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Showing posts from February, 2013

Guest Review: Willington On Lane

Alice Willington reviews Instinct by Joel Lane Instinct is a pamphlet of 23 poems, and its subtitle is poems of desire . These indeed are “poems of desire”; but the poet’s focus is the end, or the death, of desire, and the aftermath of physical passion. The images are strong, “After breakfast, I’ll walk you/ (on hollow feet) to the bus stop.” Or, “You need these souvenirs. /Your body’s an empty plate on the pavement.” It is a rare event in this group of poems for the joyful centre of passion to be articulated and for happiness to be told unadulterated. In the poem ‘The Cries’:             “a boy whoops softly, and a girl             Laughs, once, with such complete             Tenderness and repose that the bare             walls cannot use the sound.” In this collection it is as if the poet himself (or herself) cannot use these sounds of tenderness and repose. It is “too good”, and the poet takes the camera of a listener at the other end of the corridor,

Poetry Focus: Poem by Rae Armantrout

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Eyewear is very glad to feature the major American poet Rae Armantrout (pictured) this Saturday in London, and not just because she too wears eyewear. Professor Armantrout, who is associated with the West Coast Language Poets, studied when younger with Denise Levertov .  She won the Pulitzer Prize in 2010 for her collection Versed , and her book Next Life was a New York Times Notable Book of the Year in 2007.  She has taught for may years at the University of California, at San Diego BELIEVING     1 When did you first learn that the bursts of color and sound were intended for you? When did you unlearn this?      2 Believing yourself to have a secret identity can be a sign of madness. On the other hand, the lack of a secret identity can lead to depression. Many have found it useful to lie down as men believing themselves to be little girls or

Guest Review: McCauley On Oswald

Amy McCauley reviews A Reply to the Light by Peter Oswald Peter Oswald’s A Reply to the Light is a many-headed book, but primarily it is as a document of psychology that it comes into its own. If the book is read as a journey through Oswald’s innermost motifs and obsessions, the book reveals much about a man cut off from experience; an existentially isolated figure who – at best – observes life from the periphery. Take ‘Description of a Prostitute Seen Through a Window in Amsterdam’ for instance. The title alone might serve as a motif for Oswald’s position, or attitude as a poet.  Because frequently his poems describe scenes that are just beyond the poet’s reach; and time and again, both the ‘I’ and the eye appear to be physically and emotionally removed from the action. As if to emphasise this sense of distance, many of the poems contain either real or invisible windows between the poet and the contents of the poem. So in ‘Description of a Prostitute…’ Osw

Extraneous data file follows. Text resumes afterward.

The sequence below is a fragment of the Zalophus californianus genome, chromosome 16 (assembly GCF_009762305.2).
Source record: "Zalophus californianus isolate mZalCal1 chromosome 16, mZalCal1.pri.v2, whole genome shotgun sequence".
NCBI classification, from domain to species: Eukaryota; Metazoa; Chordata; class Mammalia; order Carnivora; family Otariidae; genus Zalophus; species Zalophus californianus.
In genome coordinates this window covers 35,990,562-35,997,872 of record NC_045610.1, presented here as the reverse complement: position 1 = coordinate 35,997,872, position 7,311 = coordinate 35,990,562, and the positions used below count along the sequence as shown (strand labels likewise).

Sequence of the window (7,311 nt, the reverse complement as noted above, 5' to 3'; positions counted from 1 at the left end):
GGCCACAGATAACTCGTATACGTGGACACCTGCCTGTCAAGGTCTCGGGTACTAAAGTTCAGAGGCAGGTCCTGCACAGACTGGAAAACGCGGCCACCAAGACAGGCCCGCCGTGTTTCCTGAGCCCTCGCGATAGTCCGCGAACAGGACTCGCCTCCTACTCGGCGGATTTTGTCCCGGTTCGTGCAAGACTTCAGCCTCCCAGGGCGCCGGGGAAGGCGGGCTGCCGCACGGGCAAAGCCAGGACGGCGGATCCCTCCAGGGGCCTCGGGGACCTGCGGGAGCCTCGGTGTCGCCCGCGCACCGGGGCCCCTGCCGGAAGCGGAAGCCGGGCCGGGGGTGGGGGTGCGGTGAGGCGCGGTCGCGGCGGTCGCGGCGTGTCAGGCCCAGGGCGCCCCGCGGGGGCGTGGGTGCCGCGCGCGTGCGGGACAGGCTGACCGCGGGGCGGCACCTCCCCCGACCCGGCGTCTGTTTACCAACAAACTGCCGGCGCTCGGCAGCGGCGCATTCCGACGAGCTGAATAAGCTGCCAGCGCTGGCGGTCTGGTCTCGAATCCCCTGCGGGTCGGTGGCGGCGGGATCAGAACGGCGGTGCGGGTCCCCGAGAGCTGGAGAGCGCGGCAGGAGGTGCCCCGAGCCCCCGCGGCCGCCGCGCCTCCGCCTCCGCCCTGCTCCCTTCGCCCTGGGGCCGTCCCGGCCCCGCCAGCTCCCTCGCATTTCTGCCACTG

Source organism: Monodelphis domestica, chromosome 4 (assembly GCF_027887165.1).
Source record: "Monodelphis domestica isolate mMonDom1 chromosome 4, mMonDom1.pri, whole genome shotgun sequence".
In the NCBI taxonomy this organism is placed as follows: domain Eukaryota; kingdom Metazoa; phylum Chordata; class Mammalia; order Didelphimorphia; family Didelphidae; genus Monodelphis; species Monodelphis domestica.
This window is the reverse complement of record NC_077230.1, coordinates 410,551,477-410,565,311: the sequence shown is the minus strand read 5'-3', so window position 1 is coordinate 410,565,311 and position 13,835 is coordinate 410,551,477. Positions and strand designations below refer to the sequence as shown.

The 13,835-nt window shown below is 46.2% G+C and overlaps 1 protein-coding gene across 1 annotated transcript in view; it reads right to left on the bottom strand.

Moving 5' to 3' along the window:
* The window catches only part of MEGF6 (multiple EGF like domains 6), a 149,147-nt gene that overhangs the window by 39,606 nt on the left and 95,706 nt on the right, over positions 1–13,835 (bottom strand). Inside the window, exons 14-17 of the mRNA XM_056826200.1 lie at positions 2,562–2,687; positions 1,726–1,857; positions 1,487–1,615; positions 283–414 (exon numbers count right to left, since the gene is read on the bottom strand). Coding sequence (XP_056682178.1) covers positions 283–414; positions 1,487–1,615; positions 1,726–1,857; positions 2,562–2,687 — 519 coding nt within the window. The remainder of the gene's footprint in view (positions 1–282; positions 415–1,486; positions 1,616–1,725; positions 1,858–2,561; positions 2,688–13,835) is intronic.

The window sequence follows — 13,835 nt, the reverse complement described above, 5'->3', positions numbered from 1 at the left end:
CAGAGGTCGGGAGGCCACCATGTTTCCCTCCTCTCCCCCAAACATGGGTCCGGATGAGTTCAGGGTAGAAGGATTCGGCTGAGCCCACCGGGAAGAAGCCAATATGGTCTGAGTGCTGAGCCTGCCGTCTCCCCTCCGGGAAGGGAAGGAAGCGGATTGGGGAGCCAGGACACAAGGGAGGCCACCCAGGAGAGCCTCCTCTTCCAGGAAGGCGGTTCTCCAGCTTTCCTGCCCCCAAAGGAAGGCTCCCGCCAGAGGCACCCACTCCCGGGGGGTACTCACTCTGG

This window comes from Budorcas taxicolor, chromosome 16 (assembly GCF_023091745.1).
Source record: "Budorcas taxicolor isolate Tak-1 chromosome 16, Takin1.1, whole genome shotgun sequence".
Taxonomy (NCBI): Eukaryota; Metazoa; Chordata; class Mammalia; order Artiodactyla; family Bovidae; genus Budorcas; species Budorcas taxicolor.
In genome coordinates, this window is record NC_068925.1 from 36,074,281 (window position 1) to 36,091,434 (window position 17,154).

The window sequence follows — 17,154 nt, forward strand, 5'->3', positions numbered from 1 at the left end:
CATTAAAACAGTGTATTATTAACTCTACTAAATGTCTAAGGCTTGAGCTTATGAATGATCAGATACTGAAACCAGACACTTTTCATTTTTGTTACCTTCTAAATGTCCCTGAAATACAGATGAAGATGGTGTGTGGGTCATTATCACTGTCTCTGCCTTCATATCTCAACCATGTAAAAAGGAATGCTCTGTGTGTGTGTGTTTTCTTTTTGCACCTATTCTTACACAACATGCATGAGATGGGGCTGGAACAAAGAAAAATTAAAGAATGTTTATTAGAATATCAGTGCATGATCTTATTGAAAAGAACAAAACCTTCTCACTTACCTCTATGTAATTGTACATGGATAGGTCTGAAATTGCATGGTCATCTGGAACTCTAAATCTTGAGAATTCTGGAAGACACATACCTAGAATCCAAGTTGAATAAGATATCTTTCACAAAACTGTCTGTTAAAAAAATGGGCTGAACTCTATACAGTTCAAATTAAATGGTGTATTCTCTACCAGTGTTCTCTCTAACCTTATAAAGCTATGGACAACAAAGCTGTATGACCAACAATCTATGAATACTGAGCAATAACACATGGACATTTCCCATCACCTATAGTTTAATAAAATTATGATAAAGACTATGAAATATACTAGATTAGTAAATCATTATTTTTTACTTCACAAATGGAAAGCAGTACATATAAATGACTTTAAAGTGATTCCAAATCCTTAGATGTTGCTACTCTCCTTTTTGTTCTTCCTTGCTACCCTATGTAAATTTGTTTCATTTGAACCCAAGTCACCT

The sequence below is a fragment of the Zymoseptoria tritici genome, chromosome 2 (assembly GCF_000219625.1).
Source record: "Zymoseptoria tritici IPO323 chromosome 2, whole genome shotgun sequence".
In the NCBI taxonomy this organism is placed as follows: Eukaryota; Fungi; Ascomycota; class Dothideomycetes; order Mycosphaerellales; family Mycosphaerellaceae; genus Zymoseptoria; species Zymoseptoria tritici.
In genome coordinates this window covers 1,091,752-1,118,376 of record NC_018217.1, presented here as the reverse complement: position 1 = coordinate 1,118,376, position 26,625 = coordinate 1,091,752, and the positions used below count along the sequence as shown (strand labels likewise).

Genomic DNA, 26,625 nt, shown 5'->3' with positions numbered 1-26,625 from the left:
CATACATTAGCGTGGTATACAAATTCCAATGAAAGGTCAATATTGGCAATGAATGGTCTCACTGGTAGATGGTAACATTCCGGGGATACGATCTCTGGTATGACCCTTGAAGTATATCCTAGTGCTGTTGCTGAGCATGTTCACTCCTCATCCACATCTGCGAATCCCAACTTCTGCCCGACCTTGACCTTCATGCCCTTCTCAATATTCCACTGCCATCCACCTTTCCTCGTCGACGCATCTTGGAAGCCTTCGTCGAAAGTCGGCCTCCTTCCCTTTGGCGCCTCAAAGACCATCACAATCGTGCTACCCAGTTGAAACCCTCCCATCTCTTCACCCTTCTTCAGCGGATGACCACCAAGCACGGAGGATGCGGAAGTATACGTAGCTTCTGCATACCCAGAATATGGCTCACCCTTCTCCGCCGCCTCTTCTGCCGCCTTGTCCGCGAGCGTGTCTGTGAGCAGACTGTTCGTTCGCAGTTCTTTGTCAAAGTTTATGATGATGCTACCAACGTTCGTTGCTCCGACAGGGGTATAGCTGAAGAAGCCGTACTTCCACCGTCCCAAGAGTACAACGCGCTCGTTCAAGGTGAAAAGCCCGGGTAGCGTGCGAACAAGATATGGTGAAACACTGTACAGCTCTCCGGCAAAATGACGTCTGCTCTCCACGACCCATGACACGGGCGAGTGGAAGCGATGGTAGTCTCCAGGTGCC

Guest Review: Page On Clark

Jocelyn Page reviews Dis e ase and De sire by Kim Clark Clark’s title and two well-chosen epigraphs (the relevance of a third epigraph referring to Facebook statuses eluded this reviewer’s grasp) suggest an authorized nose into her situation, a signpost of permission to approach the topic and the text with an open, inquisitive regard.   And much in ‘Dis ease and De sire’ is informed by or otherwise relates to Clark’s disease, multiple sclerosis.   Many poets write of their own illnesses in subtle, effective ways, for one example Jo Shapcott who, in her latest collection ‘Of Mutability’ avoids naming the cancer that fuels the poetry.   Clark , however, opts to include a fair amount of reference to MS, including some description and terminology -   ‘wait, find my cane, no, I’m fine, / weight between my shoulder blades’ (‘Lacuna’) and ‘words worth their weight / in myelin.’ (‘The Abduction’) However, ‘Dis ease and De sire’ feels far from a documentation of the illness